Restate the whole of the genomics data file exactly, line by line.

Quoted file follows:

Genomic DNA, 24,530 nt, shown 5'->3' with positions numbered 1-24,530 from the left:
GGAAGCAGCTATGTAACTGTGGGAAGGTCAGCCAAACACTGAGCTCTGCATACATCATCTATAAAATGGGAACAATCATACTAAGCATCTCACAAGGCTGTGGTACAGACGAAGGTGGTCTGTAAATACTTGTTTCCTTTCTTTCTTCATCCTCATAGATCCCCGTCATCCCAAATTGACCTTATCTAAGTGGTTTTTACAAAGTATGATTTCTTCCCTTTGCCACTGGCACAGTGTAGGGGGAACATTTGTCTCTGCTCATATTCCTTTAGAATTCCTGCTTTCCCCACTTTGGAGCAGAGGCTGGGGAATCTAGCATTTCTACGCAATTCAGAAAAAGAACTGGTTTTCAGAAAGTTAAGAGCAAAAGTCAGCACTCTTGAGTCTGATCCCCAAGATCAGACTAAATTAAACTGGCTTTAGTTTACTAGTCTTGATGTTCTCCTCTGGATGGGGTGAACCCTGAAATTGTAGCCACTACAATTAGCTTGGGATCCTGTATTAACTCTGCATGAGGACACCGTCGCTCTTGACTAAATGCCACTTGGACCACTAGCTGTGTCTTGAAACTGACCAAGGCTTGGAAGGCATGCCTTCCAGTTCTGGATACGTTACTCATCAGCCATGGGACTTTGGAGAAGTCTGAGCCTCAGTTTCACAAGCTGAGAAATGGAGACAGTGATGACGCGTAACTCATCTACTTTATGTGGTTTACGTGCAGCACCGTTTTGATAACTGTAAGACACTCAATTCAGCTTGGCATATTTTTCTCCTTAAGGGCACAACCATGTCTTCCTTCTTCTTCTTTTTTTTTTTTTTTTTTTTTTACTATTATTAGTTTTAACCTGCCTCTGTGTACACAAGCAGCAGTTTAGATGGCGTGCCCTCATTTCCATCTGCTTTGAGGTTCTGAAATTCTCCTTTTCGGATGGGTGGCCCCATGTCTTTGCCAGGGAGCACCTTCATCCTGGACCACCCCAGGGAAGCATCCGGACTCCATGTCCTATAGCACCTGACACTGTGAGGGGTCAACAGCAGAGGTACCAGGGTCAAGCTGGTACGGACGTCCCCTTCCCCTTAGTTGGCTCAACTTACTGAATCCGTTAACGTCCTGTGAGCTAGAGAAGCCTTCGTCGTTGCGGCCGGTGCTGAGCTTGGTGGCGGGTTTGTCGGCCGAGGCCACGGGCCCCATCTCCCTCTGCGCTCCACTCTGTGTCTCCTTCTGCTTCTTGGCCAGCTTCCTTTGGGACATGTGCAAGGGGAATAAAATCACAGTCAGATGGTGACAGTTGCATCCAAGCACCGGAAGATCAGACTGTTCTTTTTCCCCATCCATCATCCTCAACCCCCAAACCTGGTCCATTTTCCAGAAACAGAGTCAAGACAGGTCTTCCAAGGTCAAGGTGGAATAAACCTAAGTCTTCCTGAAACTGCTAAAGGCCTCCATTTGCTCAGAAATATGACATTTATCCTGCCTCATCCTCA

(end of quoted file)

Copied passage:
Genomic DNA, 24,530 nt, shown 5'->3' with positions numbered 1-24,530 from the left:
GGAAGCAGCTATGTAACTGTGGGAAGGTCAGCCAAACACTGAGCTCTGCATACATCATCTATAAAATGGGAACAATCATACTAAGCATCTCACAAGGCTGTGGTACAGACGAAGGTGGTCTGTAAATACTTGTTTCCTTTCTTTCTTCATCCTCATAGATCCCCGTCATCCCAAATTGACCTTATCTAAGTGGTTTTTACAAAGTATGATTTCTTCCCTTTGCCACTGGCACAGTGTAGGGGGAACATTTGTCTCTGCTCATATTCCTTTAGAATTCCTGCTTTCCCCACTTTGGAGCAGAGGCTGGGGAATCTAGCATTTCTACGCAATTCAGAAAAAGAACTGGTTTTCAGAAAGTTAAGAGCAAAAGTCAGCACTCTTGAGTCTGATCCCCAAGATCAGACTAAATTAAACTGGCTTTAGTTTACTAGTCTTGATGTTCTCCTCTGGATGGGGTGAACCCTGAAATTGTAGCCACTACAATTAGCTTGGGATCCTGTATTAACTCTGCATGAGGACACCGTCGCTCTTGACTAAATGCCACTTGGACCACTAGCTGTGTCTTGAAACTGACCAAGGCTTGGAAGGCATGCCTTCCAGTTCTGGATACGTTACTCATCAGCCATGGGACTTTGGAGAAGTCTGAGCCTCAGTTTCACAAGCTGAGAAATGGAGACAGTGATGACGCGTAACTCATCTACTTTATGTGGTTTACGTGCAGCACCGTTTTGATAACTGTAAGACACTCAATTCAGCTTGGCATATTTTTCTCCTTAAGGGCACAACCATGTCTTCCTTCTTCTTCTTTTTTTTTTTTTTTTTTTTTTACTATTATTAGTTTTAACCTGCCTCTGTGTACACAAGCAGCAGTTTAGATGGCGTGCCCTCATTTCCATCTGCTTTGAGGTTCTGAAATTCTCCTTTTCGGATGGGTGGCCCCATGTCTTTGCCAGGGAGCACCTTCATCCTGGACCACCCCAGGGAAGCATCCGGACTCCATGTCCTATAGCACCTGACACTGTGAGGGGTCAACAGCAGAGGTACCAGGGTCAAGCTGGTACGGACGTCCCCTTCCCCTTAGTTGGCTCAACTTACTGAATCCGTTAACGTCCTGTGAGCTAGAGAAGCCTTCGTCGTTGCGGCCGGTGCTGAGCTTGGTGGCGGGTTTGTCGGCCGAGGCCACGGGCCCCATCTCCCTCTGCGCTCCACTCTGTGTCTCCTTCTGCTTCTTGGCCAGCTTCCTTTGGGACATGTGCAAGGGGAATAAAATCACAGTCAGATGGTGACAGTTGCATCCAAGCACCGGAAGATCAGACTGTTCTTTTTCCCCATCCATCATCCTCAACCCCCAAACCTGGTCCATTTTCCAGAAACAGAGTCAAGACAGGTCTTCCAAGGTCAAGGTGGAATAAACCTAAGTCTTCCTGAAACTGCTAAAGGCCTCCATTTGCTCAGAAATATGACATTTATCCTGCCTCATCCTCA